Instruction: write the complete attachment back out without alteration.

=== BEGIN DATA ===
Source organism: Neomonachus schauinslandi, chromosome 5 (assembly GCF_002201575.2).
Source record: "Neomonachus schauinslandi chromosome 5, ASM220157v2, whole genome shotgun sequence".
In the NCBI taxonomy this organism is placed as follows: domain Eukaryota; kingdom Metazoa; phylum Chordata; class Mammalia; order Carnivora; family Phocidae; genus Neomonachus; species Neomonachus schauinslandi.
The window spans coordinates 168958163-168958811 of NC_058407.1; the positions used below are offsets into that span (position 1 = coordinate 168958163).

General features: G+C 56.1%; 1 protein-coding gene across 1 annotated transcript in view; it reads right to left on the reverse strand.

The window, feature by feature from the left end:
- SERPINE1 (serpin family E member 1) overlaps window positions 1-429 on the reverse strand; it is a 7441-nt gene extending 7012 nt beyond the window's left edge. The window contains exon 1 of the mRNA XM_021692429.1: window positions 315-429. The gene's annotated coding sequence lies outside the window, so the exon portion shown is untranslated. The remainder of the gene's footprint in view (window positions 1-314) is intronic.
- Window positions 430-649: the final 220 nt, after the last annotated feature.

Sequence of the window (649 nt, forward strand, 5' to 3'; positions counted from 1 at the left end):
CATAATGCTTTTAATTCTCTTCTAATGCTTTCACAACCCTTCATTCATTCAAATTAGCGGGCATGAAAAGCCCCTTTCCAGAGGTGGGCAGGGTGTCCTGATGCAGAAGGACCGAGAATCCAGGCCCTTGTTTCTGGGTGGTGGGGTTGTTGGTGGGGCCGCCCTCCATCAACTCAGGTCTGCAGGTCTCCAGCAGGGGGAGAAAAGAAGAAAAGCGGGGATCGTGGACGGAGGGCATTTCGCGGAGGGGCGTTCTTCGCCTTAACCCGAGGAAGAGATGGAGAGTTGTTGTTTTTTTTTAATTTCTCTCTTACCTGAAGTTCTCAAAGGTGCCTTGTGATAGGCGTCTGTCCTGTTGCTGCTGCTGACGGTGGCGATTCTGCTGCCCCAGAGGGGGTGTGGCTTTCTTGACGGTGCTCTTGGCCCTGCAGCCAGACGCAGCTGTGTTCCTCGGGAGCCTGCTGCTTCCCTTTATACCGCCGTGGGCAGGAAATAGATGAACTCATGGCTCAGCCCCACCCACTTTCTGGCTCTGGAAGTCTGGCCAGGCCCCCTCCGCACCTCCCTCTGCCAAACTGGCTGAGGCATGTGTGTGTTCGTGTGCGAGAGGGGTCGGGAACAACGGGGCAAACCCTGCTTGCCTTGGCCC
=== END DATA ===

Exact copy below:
Source organism: Neomonachus schauinslandi, chromosome 5 (assembly GCF_002201575.2).
Source record: "Neomonachus schauinslandi chromosome 5, ASM220157v2, whole genome shotgun sequence".
In the NCBI taxonomy this organism is placed as follows: domain Eukaryota; kingdom Metazoa; phylum Chordata; class Mammalia; order Carnivora; family Phocidae; genus Neomonachus; species Neomonachus schauinslandi.
The window spans coordinates 168958163-168958811 of NC_058407.1; the positions used below are offsets into that span (position 1 = coordinate 168958163).

General features: G+C 56.1%; 1 protein-coding gene across 1 annotated transcript in view; it reads right to left on the reverse strand.

The window, feature by feature from the left end:
- SERPINE1 (serpin family E member 1) overlaps window positions 1-429 on the reverse strand; it is a 7441-nt gene extending 7012 nt beyond the window's left edge. The window contains exon 1 of the mRNA XM_021692429.1: window positions 315-429. The gene's annotated coding sequence lies outside the window, so the exon portion shown is untranslated. The remainder of the gene's footprint in view (window positions 1-314) is intronic.
- Window positions 430-649: the final 220 nt, after the last annotated feature.

Sequence of the window (649 nt, forward strand, 5' to 3'; positions counted from 1 at the left end):
CATAATGCTTTTAATTCTCTTCTAATGCTTTCACAACCCTTCATTCATTCAAATTAGCGGGCATGAAAAGCCCCTTTCCAGAGGTGGGCAGGGTGTCCTGATGCAGAAGGACCGAGAATCCAGGCCCTTGTTTCTGGGTGGTGGGGTTGTTGGTGGGGCCGCCCTCCATCAACTCAGGTCTGCAGGTCTCCAGCAGGGGGAGAAAAGAAGAAAAGCGGGGATCGTGGACGGAGGGCATTTCGCGGAGGGGCGTTCTTCGCCTTAACCCGAGGAAGAGATGGAGAGTTGTTGTTTTTTTTTAATTTCTCTCTTACCTGAAGTTCTCAAAGGTGCCTTGTGATAGGCGTCTGTCCTGTTGCTGCTGCTGACGGTGGCGATTCTGCTGCCCCAGAGGGGGTGTGGCTTTCTTGACGGTGCTCTTGGCCCTGCAGCCAGACGCAGCTGTGTTCCTCGGGAGCCTGCTGCTTCCCTTTATACCGCCGTGGGCAGGAAATAGATGAACTCATGGCTCAGCCCCACCCACTTTCTGGCTCTGGAAGTCTGGCCAGGCCCCCTCCGCACCTCCCTCTGCCAAACTGGCTGAGGCATGTGTGTGTTCGTGTGCGAGAGGGGTCGGGAACAACGGGGCAAACCCTGCTTGCCTTGGCCC